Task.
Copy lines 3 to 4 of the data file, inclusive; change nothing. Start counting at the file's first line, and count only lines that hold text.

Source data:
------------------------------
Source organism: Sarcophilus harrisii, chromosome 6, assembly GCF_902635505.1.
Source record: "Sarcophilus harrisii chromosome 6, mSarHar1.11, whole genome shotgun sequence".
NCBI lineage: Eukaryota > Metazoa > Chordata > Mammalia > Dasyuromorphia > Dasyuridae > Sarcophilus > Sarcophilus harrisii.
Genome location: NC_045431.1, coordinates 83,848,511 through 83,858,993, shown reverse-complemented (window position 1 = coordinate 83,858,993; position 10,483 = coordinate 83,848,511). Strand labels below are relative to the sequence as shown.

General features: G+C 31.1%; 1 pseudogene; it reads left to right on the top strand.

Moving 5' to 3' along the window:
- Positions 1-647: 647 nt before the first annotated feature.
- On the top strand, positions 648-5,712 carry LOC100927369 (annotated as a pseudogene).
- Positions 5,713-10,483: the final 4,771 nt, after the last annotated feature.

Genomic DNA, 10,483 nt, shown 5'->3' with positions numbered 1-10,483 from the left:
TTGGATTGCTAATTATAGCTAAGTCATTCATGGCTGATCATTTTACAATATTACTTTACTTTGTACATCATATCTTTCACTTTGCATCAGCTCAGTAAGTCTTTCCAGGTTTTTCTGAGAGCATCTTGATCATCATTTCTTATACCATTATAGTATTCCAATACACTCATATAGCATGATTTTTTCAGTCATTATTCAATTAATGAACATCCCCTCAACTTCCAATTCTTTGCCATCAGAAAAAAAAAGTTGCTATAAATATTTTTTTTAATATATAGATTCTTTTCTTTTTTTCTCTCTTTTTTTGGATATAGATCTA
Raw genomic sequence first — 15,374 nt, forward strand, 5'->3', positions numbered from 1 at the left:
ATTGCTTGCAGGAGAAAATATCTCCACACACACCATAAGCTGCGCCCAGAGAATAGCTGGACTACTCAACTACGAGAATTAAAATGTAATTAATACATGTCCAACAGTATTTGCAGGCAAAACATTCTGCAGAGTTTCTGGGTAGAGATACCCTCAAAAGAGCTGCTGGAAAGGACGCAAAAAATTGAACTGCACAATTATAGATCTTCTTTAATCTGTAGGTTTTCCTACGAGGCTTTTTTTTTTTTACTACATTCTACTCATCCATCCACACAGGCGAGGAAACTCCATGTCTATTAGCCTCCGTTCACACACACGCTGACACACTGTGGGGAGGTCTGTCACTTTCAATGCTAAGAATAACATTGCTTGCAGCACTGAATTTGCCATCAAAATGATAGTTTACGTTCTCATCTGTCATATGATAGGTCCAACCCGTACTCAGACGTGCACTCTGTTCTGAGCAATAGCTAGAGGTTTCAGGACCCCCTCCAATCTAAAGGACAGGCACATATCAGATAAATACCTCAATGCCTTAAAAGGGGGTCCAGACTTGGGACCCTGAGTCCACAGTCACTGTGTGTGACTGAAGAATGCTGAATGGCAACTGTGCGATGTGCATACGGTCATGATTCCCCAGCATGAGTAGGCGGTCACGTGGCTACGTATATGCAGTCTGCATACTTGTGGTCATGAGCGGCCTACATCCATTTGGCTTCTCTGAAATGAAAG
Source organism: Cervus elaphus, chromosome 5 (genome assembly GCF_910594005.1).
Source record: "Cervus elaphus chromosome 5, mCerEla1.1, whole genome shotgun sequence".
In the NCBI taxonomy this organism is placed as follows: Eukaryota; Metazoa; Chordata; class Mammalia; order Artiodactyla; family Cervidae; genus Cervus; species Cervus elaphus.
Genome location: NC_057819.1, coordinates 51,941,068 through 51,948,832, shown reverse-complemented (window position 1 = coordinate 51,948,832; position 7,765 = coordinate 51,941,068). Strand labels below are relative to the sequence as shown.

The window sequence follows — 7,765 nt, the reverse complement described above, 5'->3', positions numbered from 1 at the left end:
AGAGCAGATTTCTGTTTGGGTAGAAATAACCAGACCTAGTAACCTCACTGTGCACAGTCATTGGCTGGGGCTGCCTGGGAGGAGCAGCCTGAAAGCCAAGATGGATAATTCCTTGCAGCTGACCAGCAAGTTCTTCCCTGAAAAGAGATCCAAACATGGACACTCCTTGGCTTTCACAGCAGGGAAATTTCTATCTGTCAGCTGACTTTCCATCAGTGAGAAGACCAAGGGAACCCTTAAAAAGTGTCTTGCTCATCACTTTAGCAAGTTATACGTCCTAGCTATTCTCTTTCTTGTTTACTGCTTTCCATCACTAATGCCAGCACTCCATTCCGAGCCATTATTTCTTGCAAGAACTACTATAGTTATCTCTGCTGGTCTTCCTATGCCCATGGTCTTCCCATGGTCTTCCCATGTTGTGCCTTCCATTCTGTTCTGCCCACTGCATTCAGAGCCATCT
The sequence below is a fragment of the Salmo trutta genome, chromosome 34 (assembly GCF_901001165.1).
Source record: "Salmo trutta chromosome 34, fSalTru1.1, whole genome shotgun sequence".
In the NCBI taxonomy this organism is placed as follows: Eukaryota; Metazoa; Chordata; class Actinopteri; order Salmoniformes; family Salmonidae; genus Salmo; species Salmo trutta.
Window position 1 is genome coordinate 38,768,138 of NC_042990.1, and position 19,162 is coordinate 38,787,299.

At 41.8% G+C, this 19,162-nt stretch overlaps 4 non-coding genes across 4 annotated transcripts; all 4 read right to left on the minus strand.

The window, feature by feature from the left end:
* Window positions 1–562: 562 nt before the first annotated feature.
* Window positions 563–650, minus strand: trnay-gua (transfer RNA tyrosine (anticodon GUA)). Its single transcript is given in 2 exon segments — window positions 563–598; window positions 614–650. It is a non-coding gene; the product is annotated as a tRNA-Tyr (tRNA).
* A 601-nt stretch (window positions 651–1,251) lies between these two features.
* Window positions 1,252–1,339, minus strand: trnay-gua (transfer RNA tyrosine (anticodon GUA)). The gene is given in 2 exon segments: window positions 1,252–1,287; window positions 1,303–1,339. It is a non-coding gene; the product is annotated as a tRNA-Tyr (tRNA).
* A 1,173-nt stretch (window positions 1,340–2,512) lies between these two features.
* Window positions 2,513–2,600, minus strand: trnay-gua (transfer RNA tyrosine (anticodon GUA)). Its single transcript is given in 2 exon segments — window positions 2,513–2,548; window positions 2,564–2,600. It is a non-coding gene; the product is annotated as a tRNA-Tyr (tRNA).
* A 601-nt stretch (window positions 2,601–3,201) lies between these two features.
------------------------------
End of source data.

NCBI lineage: Eukaryota > Metazoa > Chordata > Mammalia > Dasyuromorphia > Dasyuridae > Sarcophilus > Sarcophilus harrisii.
Genome location: NC_045431.1, coordinates 83,848,511 through 83,858,993, shown reverse-complemented (window position 1 = coordinate 83,858,993; position 10,483 = coordinate 83,848,511). Strand labels below are relative to the sequence as shown.